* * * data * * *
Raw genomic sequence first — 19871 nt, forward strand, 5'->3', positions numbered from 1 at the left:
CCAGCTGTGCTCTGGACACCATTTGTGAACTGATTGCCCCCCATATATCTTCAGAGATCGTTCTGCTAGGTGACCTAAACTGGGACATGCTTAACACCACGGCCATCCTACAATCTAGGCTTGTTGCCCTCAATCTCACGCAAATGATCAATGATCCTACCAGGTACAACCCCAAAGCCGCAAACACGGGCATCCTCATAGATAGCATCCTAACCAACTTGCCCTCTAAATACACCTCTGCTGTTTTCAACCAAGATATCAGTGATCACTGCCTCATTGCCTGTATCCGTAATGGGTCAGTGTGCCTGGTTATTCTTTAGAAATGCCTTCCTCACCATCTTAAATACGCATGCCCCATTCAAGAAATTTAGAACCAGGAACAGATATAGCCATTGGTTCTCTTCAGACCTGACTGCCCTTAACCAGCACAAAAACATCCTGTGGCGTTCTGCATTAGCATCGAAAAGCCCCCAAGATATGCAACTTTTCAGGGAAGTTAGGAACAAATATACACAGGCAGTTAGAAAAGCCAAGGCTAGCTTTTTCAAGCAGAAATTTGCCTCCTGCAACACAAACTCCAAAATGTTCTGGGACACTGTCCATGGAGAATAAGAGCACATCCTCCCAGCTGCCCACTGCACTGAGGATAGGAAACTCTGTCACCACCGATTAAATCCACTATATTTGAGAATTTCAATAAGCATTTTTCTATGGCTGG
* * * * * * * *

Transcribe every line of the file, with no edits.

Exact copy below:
Raw genomic sequence first — 19871 nt, forward strand, 5'->3', positions numbered from 1 at the left:
CCAGCTGTGCTCTGGACACCATTTGTGAACTGATTGCCCCCCATATATCTTCAGAGATCGTTCTGCTAGGTGACCTAAACTGGGACATGCTTAACACCACGGCCATCCTACAATCTAGGCTTGTTGCCCTCAATCTCACGCAAATGATCAATGATCCTACCAGGTACAACCCCAAAGCCGCAAACACGGGCATCCTCATAGATAGCATCCTAACCAACTTGCCCTCTAAATACACCTCTGCTGTTTTCAACCAAGATATCAGTGATCACTGCCTCATTGCCTGTATCCGTAATGGGTCAGTGTGCCTGGTTATTCTTTAGAAATGCCTTCCTCACCATCTTAAATACGCATGCCCCATTCAAGAAATTTAGAACCAGGAACAGATATAGCCATTGGTTCTCTTCAGACCTGACTGCCCTTAACCAGCACAAAAACATCCTGTGGCGTTCTGCATTAGCATCGAAAAGCCCCCAAGATATGCAACTTTTCAGGGAAGTTAGGAACAAATATACACAGGCAGTTAGAAAAGCCAAGGCTAGCTTTTTCAAGCAGAAATTTGCCTCCTGCAACACAAACTCCAAAATGTTCTGGGACACTGTCCATGGAGAATAAGAGCACATCCTCCCAGCTGCCCACTGCACTGAGGATAGGAAACTCTGTCACCACCGATTAAATCCACTATATTTGAGAATTTCAATAAGCATTTTTCTATGGCTGG